What is an Alberta Clipper and why is it so named?
Thanks, Richard Dreger, Batavia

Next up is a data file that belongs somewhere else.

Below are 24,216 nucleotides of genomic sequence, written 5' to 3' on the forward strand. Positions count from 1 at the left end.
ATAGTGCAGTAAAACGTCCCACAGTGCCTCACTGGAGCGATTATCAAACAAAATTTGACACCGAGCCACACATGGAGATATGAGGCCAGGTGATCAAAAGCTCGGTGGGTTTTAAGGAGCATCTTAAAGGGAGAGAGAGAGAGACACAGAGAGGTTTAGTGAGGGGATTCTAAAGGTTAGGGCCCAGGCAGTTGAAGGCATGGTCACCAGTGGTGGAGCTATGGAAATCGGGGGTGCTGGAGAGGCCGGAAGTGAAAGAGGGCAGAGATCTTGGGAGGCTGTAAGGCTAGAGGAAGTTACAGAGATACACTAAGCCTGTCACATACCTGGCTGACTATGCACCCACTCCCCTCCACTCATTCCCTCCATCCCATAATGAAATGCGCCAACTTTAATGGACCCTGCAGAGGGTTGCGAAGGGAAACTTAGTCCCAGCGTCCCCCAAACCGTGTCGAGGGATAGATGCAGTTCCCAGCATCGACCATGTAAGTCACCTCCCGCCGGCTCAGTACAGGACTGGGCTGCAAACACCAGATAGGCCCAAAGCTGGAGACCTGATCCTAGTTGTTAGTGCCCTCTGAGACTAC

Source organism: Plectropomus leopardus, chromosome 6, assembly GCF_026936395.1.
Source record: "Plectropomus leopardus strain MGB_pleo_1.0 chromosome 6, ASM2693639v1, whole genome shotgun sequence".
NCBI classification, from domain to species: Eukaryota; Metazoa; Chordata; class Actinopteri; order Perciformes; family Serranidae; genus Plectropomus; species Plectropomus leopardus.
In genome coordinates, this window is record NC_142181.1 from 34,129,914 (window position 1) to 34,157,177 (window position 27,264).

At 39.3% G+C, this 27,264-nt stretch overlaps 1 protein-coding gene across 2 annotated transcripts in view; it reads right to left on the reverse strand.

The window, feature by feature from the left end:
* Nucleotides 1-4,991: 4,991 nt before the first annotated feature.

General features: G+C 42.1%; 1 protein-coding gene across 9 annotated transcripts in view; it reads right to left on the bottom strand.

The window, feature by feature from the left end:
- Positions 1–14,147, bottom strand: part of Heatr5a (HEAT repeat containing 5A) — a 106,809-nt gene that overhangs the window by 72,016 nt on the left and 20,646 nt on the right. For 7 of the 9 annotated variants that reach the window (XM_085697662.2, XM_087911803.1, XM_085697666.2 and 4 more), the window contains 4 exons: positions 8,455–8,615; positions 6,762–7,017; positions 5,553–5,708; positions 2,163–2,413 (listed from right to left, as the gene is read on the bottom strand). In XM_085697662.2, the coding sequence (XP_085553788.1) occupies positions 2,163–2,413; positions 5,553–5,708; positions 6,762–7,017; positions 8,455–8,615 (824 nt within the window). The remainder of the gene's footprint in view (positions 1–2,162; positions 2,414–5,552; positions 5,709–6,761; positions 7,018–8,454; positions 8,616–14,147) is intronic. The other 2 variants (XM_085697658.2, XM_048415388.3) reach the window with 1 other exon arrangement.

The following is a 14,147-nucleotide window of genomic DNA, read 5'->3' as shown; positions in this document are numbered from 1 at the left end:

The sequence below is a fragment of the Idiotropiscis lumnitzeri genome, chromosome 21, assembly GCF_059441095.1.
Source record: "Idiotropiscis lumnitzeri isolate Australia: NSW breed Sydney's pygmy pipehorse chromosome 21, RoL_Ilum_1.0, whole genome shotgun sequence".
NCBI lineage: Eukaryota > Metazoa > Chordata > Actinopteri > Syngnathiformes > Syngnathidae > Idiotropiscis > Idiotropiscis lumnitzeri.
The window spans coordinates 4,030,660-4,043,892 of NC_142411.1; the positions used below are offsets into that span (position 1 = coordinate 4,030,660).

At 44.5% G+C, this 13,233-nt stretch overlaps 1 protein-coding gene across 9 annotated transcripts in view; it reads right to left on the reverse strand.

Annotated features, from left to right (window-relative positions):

An Alberta Clipper is a fast-moving storm originating in western Canada that speeds southeast into the Plains and Midwest, on a northwesterly jet stream. Because these storms develop in an area characterized by low temperatures and little moisture, the snow has a low water content usually in the snow/water ratio range of 20:1. The storms are frequently accompanied by strong winds and poor visibility and are followed by falling temperatures. The storm generally produces an intense, but short-duration snowfall of less than six inches. The term Alberta Clipper came into use in the early 1970s after the publication of a paper on Midwest snowstorms by the chief of the Milwaukee weather office, Bill Harms, and premier-snow forecaster, Al Morrison.